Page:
That vacola thingie is pretty neat. I just have the open water bath canner you described after- I'll bet the electric one is more efficient, and maybe heats up the kitchen less. I am going to try to push my tomatoes late this year to do the canning in October, when the worst heat should be past.

Your bottles look so slim and elegant. Canning jars here are squatter and straight sided, much less tapered at the top, and have two piece lids- a flat metal part with a rubber seal and an outer ring to hold the lid on while it's sealing. I'm trying reusable Tattler lids for the first time this year, since I hate to throw away the used metal lids each year, but they deform when you pull them off with an opener. The Tattlers are plastic with a separate rubber ring. I am not excited about the plastic, but it's supposedly BPA free and all that jazz. Hhmmph.

--Chicken Heather
Jo said…
Hi Lynda, yes I tried the roasted version as well, but being lazy, decided to opt for the one pot version instead!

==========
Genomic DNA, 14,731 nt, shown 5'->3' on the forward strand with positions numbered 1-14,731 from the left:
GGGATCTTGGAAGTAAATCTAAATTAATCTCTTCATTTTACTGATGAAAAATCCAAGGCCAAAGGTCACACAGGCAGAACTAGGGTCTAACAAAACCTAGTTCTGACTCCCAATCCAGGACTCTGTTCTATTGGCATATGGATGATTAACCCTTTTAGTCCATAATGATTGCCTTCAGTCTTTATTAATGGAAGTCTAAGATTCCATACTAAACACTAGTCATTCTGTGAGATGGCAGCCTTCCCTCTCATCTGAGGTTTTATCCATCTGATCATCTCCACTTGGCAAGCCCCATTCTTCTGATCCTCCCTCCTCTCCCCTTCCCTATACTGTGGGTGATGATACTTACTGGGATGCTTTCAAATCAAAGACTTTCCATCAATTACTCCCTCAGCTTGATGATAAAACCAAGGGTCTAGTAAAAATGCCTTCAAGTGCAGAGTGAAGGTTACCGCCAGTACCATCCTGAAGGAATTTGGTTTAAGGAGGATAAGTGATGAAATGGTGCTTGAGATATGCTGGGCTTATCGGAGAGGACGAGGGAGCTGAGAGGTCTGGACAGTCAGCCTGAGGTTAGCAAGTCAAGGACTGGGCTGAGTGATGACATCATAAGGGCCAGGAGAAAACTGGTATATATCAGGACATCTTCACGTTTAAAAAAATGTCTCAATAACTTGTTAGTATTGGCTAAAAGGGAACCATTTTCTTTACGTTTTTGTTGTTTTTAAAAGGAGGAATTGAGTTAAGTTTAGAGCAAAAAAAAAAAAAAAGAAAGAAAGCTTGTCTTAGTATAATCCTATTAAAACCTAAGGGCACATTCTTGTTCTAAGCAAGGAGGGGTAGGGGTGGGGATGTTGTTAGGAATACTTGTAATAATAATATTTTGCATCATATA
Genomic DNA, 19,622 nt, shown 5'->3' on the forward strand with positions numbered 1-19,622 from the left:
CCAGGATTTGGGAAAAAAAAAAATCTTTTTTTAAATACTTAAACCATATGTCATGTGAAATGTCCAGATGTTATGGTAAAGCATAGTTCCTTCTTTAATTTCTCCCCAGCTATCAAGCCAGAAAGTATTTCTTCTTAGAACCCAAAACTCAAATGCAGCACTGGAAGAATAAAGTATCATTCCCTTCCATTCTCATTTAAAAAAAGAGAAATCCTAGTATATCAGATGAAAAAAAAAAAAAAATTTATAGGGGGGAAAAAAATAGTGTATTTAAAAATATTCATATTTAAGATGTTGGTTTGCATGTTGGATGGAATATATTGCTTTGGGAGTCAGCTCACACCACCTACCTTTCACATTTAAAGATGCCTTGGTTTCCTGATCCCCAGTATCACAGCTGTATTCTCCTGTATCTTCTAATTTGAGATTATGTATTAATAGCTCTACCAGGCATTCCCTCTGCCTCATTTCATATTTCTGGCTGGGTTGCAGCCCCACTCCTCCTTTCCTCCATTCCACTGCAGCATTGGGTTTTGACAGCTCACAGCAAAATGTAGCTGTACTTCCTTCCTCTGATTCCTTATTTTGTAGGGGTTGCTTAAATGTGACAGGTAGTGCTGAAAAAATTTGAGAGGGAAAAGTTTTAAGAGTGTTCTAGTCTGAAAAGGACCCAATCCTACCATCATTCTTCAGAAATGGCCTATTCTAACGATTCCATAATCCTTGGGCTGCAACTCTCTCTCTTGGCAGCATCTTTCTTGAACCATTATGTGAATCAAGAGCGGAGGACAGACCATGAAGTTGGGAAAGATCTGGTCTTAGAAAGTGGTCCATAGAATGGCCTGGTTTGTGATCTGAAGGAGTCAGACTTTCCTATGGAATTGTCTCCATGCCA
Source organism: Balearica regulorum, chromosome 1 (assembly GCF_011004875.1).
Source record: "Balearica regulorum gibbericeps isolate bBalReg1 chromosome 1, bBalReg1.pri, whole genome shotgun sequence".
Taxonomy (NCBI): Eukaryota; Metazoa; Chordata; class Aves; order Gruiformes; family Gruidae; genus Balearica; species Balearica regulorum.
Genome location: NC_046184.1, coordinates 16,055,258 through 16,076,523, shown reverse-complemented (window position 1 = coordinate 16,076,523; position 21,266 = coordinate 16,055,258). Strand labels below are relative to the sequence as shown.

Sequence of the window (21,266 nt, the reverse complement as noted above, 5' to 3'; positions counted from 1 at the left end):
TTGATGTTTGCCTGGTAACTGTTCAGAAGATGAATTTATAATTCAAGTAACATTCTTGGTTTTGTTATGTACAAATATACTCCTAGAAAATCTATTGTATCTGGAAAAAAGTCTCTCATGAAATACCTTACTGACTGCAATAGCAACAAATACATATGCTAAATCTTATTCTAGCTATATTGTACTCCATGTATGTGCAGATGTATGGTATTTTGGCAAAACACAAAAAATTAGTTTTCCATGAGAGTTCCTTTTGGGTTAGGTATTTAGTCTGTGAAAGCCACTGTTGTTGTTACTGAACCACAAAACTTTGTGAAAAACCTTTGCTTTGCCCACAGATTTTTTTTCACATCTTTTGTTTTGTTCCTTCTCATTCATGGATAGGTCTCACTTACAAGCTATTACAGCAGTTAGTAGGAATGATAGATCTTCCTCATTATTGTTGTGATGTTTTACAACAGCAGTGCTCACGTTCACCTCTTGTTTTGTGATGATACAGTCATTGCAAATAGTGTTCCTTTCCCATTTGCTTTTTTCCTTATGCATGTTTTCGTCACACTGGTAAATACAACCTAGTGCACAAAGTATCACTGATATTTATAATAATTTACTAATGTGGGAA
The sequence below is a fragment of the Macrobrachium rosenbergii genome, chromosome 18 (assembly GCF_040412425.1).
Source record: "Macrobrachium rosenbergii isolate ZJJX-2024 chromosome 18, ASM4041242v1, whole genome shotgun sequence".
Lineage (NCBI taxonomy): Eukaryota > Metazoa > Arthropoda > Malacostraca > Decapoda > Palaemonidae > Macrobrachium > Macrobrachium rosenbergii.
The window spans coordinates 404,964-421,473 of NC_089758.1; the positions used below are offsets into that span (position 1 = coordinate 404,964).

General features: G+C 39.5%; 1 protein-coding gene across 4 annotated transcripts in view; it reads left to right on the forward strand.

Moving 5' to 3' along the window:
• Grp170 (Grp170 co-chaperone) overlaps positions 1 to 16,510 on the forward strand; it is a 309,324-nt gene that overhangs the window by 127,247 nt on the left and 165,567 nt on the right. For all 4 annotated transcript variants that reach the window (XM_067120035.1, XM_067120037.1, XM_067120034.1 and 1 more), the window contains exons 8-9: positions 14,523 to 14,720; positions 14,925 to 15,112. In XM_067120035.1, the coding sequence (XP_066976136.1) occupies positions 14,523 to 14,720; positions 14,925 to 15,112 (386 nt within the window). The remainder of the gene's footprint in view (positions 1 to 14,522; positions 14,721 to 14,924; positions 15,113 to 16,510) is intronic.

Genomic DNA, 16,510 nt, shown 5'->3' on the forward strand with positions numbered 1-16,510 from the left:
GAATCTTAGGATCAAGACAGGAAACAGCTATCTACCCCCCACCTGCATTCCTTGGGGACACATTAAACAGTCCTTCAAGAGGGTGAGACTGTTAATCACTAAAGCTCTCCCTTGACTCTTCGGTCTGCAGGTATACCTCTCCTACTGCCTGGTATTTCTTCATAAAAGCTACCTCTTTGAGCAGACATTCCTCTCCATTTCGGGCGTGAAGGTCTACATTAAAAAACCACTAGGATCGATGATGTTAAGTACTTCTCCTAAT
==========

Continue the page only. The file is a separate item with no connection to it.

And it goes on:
Heather, do give it a go. It is ridiculously easy!

Lucinda, I fully expected the same things when I started preserving. Thankfully, no dead family members (so far).

Anna, lovely to see you here again:) If I was less lazy and hated scrubbing roasting trays less I would go with this method as well - it certainly does make a delicious sauce.

Fran, bad rats! I'm glad the cats ate them! Actually none of the tomatoes were mine - I bought them all from local growers. Will email you with details of Better Living Group:)

Mmm, Heather, your flavoured sauces must be delicious. Maybe I will branch out in a couple of years. It's great hearing about other people's experiences and experiments. Do you add any extra acidic ingredients when you add other things like capsicums?

My jars are not proper canning jars - just the jars from the supermarket that I bought the passata in last year. They have those lids that pop down when there is a vacuum seal. Probably every couple of years I will buy new lids for them, and keep on using the jars forever!

yum... my freezer is stuffed full of portions of tomato sauce that i'll probably use as passata, and roasted tomatoes ready to whiz up for pasta sauces other base of casseroles or other tomatoey dishes.
I too never bother about skins and seeds - by the time I have whizzed the tomato up, it's not noticeable to me. who needs the bother?
Jo said…